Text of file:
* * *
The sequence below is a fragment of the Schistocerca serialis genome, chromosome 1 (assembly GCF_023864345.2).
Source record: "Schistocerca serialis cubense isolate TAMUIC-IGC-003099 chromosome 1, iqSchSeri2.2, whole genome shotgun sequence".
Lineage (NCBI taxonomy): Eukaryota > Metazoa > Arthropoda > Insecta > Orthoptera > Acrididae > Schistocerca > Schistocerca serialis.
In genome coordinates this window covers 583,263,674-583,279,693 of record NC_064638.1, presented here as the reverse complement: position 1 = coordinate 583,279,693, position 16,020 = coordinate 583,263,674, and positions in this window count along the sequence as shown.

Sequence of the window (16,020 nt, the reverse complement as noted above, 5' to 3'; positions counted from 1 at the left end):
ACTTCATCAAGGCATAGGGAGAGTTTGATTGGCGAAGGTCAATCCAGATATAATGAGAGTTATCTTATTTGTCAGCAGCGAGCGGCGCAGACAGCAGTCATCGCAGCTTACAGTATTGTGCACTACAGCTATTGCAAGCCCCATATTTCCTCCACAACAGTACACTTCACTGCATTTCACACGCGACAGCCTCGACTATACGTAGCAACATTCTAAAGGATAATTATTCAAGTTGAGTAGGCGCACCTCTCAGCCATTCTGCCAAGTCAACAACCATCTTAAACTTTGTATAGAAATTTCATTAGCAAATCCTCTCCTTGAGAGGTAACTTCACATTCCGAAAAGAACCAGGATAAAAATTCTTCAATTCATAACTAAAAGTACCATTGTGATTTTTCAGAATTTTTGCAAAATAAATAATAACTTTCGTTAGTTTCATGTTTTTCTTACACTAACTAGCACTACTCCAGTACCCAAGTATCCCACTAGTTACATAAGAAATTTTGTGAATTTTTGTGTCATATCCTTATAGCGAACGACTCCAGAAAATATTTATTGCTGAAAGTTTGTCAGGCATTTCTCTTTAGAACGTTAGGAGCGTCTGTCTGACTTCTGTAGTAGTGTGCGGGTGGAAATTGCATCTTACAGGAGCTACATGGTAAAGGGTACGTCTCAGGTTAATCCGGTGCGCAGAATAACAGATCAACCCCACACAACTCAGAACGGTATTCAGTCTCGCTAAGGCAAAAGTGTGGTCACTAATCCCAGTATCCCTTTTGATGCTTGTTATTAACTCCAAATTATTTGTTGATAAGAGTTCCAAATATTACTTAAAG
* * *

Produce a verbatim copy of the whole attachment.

The sequence below is a fragment of the Schistocerca serialis genome, chromosome 1 (assembly GCF_023864345.2).
Source record: "Schistocerca serialis cubense isolate TAMUIC-IGC-003099 chromosome 1, iqSchSeri2.2, whole genome shotgun sequence".
Lineage (NCBI taxonomy): Eukaryota > Metazoa > Arthropoda > Insecta > Orthoptera > Acrididae > Schistocerca > Schistocerca serialis.
In genome coordinates this window covers 583,263,674-583,279,693 of record NC_064638.1, presented here as the reverse complement: position 1 = coordinate 583,279,693, position 16,020 = coordinate 583,263,674, and positions in this window count along the sequence as shown.

Sequence of the window (16,020 nt, the reverse complement as noted above, 5' to 3'; positions counted from 1 at the left end):
ACTTCATCAAGGCATAGGGAGAGTTTGATTGGCGAAGGTCAATCCAGATATAATGAGAGTTATCTTATTTGTCAGCAGCGAGCGGCGCAGACAGCAGTCATCGCAGCTTACAGTATTGTGCACTACAGCTATTGCAAGCCCCATATTTCCTCCACAACAGTACACTTCACTGCATTTCACACGCGACAGCCTCGACTATACGTAGCAACATTCTAAAGGATAATTATTCAAGTTGAGTAGGCGCACCTCTCAGCCATTCTGCCAAGTCAACAACCATCTTAAACTTTGTATAGAAATTTCATTAGCAAATCCTCTCCTTGAGAGGTAACTTCACATTCCGAAAAGAACCAGGATAAAAATTCTTCAATTCATAACTAAAAGTACCATTGTGATTTTTCAGAATTTTTGCAAAATAAATAATAACTTTCGTTAGTTTCATGTTTTTCTTACACTAACTAGCACTACTCCAGTACCCAAGTATCCCACTAGTTACATAAGAAATTTTGTGAATTTTTGTGTCATATCCTTATAGCGAACGACTCCAGAAAATATTTATTGCTGAAAGTTTGTCAGGCATTTCTCTTTAGAACGTTAGGAGCGTCTGTCTGACTTCTGTAGTAGTGTGCGGGTGGAAATTGCATCTTACAGGAGCTACATGGTAAAGGGTACGTCTCAGGTTAATCCGGTGCGCAGAATAACAGATCAACCCCACACAACTCAGAACGGTATTCAGTCTCGCTAAGGCAAAAGTGTGGTCACTAATCCCAGTATCCCTTTTGATGCTTGTTATTAACTCCAAATTATTTGTTGATAAGAGTTCCAAATATTACTTAAAG